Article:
Vivekananda, whose real name was Narendranath Datta, was born in Calcutta on January 12, 1863, and died near Calcutta on July 4, 1902. He was an Indian Hindu spiritual guru and reformer who claimed that Indian spirituality and Western worldly growth were complementary. His Absolute was a person’s higher self, and the highest goal was to work for humanity’s welfare. He received his education in Bengal in a Western-style university, where he learned about Western philosophy, Christianity, and science. He was born into a Kayastha caste upper-middle-class household. Vivekananda became interested in social change and became a member of the Brahmo Samaj (Society of Brahma), a society dedicated to abolishing child marriage and illiteracy and promoting education to women and the lower castes. He went on to become Ramakrishna’s most famous follower, demonstrating how all religions are inextricably linked.
By emphasizing the universal and humanistic side of the Vedas, Hinduism’s earliest sacred scriptures, and belief in service rather than dogma, Vivekananda aimed to breathe vitality into Hindu thinking, placing less emphasis on the prevalent pacifism and presenting Hindu spirituality to the West. He was the main force behind the Vedanta philosophy movement in the United States and England, one of the very first six schools in Indian philosophy. He was a speaker for Hinduism at the World’s Parliament of Religions in Chicago in 1893. He fascinated the audience to the point where a newspaper story described him as “an orator by divine right and unquestionably the most outstanding figure at the Parliament.” He then travelled across the United States and England, converting many people to the Vedanta movement.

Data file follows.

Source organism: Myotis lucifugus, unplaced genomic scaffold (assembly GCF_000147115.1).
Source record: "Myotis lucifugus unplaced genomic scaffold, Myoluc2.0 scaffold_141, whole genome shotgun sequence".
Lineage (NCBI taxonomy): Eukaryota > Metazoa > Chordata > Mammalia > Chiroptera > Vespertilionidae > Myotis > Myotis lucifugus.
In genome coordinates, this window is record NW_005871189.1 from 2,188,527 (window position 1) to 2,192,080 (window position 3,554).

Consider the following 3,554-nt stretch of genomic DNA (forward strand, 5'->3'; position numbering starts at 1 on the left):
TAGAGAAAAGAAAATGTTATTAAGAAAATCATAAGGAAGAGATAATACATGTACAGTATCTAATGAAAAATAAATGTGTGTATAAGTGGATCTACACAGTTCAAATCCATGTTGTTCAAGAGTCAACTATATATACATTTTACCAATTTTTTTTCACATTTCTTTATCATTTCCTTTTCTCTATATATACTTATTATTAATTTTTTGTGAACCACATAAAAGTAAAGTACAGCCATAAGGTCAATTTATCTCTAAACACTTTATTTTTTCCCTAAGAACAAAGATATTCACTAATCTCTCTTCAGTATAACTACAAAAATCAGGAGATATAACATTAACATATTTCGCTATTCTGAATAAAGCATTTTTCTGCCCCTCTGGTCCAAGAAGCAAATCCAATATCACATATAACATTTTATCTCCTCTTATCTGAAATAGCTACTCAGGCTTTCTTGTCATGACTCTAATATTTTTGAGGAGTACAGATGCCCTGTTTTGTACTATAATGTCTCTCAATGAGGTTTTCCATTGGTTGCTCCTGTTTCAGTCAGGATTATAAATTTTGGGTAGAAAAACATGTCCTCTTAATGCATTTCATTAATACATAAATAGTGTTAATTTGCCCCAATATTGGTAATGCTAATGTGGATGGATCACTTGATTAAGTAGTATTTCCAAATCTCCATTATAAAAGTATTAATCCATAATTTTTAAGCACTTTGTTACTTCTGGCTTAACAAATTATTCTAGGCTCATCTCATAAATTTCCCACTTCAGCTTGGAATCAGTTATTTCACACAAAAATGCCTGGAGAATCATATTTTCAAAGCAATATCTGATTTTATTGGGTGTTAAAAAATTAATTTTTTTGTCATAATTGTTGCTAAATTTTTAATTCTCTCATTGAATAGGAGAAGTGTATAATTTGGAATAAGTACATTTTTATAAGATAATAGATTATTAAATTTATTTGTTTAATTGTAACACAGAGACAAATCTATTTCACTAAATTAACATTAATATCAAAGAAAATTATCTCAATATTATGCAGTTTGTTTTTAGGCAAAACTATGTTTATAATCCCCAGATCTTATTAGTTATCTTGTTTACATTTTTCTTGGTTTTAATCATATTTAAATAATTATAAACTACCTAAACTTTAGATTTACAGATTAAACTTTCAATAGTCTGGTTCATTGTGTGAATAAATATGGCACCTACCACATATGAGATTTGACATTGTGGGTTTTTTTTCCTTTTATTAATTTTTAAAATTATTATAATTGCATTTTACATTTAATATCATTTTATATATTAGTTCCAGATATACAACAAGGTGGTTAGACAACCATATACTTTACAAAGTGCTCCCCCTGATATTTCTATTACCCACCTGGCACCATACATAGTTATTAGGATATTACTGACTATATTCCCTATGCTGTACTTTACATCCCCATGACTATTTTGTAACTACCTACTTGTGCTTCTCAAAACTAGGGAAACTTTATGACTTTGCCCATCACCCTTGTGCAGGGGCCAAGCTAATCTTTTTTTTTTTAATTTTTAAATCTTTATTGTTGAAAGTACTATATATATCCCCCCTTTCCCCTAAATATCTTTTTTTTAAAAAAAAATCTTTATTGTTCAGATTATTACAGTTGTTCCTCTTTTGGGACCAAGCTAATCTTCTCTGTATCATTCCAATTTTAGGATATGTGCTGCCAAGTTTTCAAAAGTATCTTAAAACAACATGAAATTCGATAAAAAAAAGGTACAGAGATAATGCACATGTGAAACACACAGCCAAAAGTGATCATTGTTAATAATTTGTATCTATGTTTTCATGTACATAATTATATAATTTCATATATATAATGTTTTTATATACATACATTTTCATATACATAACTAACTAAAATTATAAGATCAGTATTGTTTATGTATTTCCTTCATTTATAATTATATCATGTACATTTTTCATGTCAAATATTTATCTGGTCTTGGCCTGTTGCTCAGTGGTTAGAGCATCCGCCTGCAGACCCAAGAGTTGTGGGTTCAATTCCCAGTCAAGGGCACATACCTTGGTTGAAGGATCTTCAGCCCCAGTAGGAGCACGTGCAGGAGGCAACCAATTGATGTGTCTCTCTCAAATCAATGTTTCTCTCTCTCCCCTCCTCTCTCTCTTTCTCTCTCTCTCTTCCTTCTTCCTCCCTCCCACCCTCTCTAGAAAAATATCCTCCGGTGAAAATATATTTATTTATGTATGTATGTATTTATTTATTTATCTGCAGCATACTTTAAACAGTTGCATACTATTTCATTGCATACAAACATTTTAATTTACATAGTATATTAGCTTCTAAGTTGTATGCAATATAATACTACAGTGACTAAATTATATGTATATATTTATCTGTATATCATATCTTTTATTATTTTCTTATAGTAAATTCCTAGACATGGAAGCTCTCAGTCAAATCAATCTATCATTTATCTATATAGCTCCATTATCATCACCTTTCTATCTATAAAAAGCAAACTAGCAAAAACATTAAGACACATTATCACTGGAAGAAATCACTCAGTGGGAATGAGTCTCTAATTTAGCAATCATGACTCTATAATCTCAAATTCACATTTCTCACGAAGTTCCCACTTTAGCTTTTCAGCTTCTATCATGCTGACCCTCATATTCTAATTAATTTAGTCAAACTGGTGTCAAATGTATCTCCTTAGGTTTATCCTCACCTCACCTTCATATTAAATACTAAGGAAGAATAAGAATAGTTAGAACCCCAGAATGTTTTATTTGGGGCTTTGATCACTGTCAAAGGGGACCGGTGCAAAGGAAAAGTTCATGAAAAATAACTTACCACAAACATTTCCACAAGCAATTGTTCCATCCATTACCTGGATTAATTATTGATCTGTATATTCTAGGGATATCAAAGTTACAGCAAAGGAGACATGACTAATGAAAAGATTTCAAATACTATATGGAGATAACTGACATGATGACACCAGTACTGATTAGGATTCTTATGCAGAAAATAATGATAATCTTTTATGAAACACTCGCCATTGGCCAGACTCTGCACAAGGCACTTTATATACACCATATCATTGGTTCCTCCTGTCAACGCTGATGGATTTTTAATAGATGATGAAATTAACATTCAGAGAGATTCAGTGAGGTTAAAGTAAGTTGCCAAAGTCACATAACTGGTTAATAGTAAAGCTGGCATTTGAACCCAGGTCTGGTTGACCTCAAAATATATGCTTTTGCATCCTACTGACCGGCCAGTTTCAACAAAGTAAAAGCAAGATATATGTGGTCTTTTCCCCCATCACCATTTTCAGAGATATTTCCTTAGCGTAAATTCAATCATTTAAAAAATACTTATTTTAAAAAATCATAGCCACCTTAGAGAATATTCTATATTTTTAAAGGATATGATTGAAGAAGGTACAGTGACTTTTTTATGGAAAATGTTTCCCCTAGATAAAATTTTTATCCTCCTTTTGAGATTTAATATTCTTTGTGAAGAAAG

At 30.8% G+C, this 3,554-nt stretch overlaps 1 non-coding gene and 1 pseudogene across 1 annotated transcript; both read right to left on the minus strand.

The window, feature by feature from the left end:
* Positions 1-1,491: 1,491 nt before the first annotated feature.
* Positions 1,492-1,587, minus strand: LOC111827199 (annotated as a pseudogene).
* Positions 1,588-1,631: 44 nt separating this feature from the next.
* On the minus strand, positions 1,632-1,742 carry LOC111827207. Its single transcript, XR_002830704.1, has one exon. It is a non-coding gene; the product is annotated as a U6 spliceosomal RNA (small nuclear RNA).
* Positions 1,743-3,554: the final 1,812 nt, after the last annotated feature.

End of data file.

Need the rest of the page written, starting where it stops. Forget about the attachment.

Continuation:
Vivekananda returned to India in 1897 with a small group of Western disciples and founded the Ramakrishna Mission at Belur Math, a Calcutta monastery on the Ganges River. The order continues to emphasize his goals of self-perfection and service. He adapted and modernized the Vedantic religion’s ultimate ideals for the twentieth century. While living only two years into the century, he left an indelible mark on East and West.
Teachings of Vivekanand
1) Being pure and being nice to others are the foundations of all worship. When a person sees Siva in the poor, the weak, and the sick, he truly worships Siva; however, his adoration is merely preliminary when he sees Siva in the image. Siva is happier with him than with someone who only sees Him in temples because he has served and helped one poor guy, recognizing Siva in him regardless of caste, creed, race, or anything else.
2) Outside of ourselves, it is impossible to locate God. All of the divinity that exists outside of us is contributed by our souls. We are the most important temple. Objectification is merely a sliver of what we perceive inside ourselves.
3) You must have immense perseverance and willpower to achieve. I shall swallow the ocean, the tenacious soul declares, and mountains will crumble at my command. Have that kind of energy, that kind of determination, and you’ll succeed.
4) Worship God with all of your minds, day and night, putting aside all other considerations. He manifests Himself and makes His followers feel His presence due to being worshipped at all hours, day and night.
5) I am confident that a substantial amount of the problems and miseries that we have now would have evaporated if faith in ourselves had been taught and practiced more widely.
6) How can the eternal spirit rest satisfied to live and die in small ruts? Come out in the br